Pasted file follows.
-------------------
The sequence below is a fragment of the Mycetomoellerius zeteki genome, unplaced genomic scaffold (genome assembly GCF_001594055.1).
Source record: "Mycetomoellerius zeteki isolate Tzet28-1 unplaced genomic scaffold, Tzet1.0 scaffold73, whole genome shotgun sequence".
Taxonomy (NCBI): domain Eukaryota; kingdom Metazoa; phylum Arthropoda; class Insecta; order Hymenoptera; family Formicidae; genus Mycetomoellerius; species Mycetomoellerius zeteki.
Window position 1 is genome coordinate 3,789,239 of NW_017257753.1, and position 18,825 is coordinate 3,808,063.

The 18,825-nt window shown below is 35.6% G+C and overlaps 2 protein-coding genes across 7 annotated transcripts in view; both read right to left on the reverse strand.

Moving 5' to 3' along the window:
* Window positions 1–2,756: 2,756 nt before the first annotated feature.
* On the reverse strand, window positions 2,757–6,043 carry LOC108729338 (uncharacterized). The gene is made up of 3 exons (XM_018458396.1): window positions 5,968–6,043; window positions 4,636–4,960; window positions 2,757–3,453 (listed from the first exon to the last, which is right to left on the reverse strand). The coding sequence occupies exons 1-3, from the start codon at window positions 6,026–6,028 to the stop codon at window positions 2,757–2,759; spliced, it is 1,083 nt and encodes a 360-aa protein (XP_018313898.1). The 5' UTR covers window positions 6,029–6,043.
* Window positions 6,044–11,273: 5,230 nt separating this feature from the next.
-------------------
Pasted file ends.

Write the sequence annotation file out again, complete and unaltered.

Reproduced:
The sequence below is a fragment of the Mycetomoellerius zeteki genome, unplaced genomic scaffold (genome assembly GCF_001594055.1).
Source record: "Mycetomoellerius zeteki isolate Tzet28-1 unplaced genomic scaffold, Tzet1.0 scaffold73, whole genome shotgun sequence".
Taxonomy (NCBI): domain Eukaryota; kingdom Metazoa; phylum Arthropoda; class Insecta; order Hymenoptera; family Formicidae; genus Mycetomoellerius; species Mycetomoellerius zeteki.
Window position 1 is genome coordinate 3,789,239 of NW_017257753.1, and position 18,825 is coordinate 3,808,063.

The 18,825-nt window shown below is 35.6% G+C and overlaps 2 protein-coding genes across 7 annotated transcripts in view; both read right to left on the reverse strand.

Moving 5' to 3' along the window:
* Window positions 1–2,756: 2,756 nt before the first annotated feature.
* On the reverse strand, window positions 2,757–6,043 carry LOC108729338 (uncharacterized). The gene is made up of 3 exons (XM_018458396.1): window positions 5,968–6,043; window positions 4,636–4,960; window positions 2,757–3,453 (listed from the first exon to the last, which is right to left on the reverse strand). The coding sequence occupies exons 1-3, from the start codon at window positions 6,026–6,028 to the stop codon at window positions 2,757–2,759; spliced, it is 1,083 nt and encodes a 360-aa protein (XP_018313898.1). The 5' UTR covers window positions 6,029–6,043.
* Window positions 6,044–11,273: 5,230 nt separating this feature from the next.